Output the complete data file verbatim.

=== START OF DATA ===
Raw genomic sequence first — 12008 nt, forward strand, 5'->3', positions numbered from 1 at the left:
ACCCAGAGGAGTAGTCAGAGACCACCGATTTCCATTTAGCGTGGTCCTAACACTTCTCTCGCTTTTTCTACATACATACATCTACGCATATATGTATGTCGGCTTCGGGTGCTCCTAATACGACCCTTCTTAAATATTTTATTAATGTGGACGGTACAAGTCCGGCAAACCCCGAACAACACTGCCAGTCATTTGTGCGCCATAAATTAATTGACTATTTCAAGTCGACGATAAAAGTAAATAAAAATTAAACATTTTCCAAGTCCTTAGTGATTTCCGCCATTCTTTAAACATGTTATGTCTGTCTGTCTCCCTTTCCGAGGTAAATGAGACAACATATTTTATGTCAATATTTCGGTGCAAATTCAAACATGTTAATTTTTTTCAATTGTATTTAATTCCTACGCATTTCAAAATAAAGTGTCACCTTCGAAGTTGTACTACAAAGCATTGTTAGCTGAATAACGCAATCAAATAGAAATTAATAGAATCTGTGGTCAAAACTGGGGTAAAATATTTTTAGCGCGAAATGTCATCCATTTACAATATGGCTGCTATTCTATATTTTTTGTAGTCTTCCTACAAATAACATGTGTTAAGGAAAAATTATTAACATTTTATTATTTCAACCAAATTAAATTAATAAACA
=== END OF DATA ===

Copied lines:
Raw genomic sequence first — 12008 nt, forward strand, 5'->3', positions numbered from 1 at the left:
ACCCAGAGGAGTAGTCAGAGACCACCGATTTCCATTTAGCGTGGTCCTAACACTTCTCTCGCTTTTTCTACATACATACATCTACGCATATATGTATGTCGGCTTCGGGTGCTCCTAATACGACCCTTCTTAAATATTTTATTAATGTGGACGGTACAAGTCCGGCAAACCCCGAACAACACTGCCAGTCATTTGTGCGCCATAAATTAATTGACTATTTCAAGTCGACGATAAAAGTAAATAAAAATTAAACATTTTCCAAGTCCTTAGTGATTTCCGCCATTCTTTAAACATGTTATGTCTGTCTGTCTCCCTTTCCGAGGTAAATGAGACAACATATTTTATGTCAATATTTCGGTGCAAATTCAAACATGTTAATTTTTTTCAATTGTATTTAATTCCTACGCATTTCAAAATAAAGTGTCACCTTCGAAGTTGTACTACAAAGCATTGTTAGCTGAATAACGCAATCAAATAGAAATTAATAGAATCTGTGGTCAAAACTGGGGTAAAATATTTTTAGCGCGAAATGTCATCCATTTACAATATGGCTGCTATTCTATATTTTTTGTAGTCTTCCTACAAATAACATGTGTTAAGGAAAAATTATTAACATTTTATTATTTCAACCAAATTAAATTAATAAACA